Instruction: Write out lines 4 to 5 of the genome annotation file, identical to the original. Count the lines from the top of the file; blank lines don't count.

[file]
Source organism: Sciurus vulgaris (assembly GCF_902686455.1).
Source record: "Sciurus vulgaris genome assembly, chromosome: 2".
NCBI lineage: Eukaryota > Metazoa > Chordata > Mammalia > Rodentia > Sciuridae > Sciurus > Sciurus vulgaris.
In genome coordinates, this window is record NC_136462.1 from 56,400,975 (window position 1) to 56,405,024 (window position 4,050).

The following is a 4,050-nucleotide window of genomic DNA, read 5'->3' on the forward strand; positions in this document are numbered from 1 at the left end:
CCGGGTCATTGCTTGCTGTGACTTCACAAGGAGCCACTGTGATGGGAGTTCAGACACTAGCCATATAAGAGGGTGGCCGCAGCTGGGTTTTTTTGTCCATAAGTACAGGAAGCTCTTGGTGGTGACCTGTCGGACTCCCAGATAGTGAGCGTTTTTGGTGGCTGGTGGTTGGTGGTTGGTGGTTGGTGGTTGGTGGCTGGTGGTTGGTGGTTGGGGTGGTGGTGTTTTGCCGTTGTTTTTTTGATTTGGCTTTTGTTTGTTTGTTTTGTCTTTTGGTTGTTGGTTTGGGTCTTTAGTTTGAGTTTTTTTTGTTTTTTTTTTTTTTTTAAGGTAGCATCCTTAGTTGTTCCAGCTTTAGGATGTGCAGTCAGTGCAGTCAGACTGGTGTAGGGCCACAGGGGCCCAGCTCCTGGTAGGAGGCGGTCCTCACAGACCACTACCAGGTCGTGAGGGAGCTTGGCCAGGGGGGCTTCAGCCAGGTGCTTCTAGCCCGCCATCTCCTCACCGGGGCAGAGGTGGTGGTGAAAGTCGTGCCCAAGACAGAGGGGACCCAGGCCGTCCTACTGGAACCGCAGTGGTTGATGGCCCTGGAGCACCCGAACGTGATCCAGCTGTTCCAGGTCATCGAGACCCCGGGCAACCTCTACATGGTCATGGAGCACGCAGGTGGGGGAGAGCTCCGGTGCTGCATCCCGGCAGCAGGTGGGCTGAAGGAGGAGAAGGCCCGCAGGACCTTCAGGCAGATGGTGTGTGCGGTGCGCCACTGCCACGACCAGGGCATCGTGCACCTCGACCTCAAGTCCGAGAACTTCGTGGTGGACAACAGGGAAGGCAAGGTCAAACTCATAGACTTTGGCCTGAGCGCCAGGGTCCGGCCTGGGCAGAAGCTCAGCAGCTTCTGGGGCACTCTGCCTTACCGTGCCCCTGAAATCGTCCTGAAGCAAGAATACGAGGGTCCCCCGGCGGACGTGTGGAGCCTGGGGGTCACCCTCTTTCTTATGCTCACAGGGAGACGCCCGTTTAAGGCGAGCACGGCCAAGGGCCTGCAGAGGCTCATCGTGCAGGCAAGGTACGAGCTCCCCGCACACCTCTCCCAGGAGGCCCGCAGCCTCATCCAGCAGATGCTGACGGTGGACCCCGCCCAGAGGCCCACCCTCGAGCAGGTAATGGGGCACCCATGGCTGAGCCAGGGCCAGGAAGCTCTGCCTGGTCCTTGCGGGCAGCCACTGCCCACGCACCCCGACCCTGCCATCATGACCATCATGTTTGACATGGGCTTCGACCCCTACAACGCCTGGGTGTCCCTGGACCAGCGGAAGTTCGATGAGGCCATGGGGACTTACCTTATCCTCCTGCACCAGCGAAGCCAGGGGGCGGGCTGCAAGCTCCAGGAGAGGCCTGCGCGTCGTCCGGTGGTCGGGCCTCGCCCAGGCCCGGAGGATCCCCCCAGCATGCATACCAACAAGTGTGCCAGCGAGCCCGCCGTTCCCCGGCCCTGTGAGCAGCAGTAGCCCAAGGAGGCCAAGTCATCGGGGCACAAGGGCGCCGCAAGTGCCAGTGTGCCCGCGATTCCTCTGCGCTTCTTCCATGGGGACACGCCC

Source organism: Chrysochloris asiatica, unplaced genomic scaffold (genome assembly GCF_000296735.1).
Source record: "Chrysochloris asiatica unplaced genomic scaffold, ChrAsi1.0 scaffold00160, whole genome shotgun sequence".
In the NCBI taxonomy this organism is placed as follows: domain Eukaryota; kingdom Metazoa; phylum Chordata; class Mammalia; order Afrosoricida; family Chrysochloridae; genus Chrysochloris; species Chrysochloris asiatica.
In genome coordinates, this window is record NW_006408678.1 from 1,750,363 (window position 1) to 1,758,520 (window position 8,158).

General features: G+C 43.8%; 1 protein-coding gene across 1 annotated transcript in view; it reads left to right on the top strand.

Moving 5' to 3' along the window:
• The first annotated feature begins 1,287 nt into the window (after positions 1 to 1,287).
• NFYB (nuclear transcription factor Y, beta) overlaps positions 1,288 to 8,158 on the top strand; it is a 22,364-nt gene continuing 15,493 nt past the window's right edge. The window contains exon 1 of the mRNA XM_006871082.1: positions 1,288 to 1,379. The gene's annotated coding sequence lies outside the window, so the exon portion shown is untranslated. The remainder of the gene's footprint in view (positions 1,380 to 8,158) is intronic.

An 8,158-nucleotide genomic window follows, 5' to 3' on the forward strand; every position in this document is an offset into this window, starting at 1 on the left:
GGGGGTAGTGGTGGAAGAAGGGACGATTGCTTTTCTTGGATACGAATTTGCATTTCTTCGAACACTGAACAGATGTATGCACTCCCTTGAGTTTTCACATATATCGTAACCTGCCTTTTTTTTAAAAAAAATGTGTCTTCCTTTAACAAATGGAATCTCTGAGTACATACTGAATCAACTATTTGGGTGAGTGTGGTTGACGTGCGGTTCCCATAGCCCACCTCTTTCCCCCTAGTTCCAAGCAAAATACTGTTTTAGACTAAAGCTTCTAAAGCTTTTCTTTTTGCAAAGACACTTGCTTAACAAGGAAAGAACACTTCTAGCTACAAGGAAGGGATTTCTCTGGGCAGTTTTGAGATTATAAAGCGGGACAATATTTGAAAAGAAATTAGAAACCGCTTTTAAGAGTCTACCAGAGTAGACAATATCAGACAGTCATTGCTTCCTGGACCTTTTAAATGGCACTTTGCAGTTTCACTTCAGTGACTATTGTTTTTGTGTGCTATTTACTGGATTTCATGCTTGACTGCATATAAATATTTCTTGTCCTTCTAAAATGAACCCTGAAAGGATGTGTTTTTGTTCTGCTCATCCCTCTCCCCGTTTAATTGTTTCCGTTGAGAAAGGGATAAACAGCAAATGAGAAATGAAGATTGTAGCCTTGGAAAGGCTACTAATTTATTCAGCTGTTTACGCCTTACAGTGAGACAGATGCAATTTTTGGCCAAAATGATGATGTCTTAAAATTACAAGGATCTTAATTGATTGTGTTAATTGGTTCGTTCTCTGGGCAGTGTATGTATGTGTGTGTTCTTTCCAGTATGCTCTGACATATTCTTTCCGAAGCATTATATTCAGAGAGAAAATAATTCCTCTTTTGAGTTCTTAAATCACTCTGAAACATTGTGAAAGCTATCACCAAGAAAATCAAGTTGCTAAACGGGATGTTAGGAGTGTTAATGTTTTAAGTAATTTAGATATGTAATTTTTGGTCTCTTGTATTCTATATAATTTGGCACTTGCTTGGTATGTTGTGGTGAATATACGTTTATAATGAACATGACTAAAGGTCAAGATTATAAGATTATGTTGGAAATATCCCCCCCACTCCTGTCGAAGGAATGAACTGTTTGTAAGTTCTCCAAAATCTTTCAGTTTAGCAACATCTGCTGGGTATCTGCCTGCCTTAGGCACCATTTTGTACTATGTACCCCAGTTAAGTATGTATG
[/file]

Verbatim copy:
In genome coordinates, this window is record NC_136462.1 from 56,400,975 (window position 1) to 56,405,024 (window position 4,050).

The following is a 4,050-nucleotide window of genomic DNA, read 5'->3' on the forward strand; positions in this document are numbered from 1 at the left end: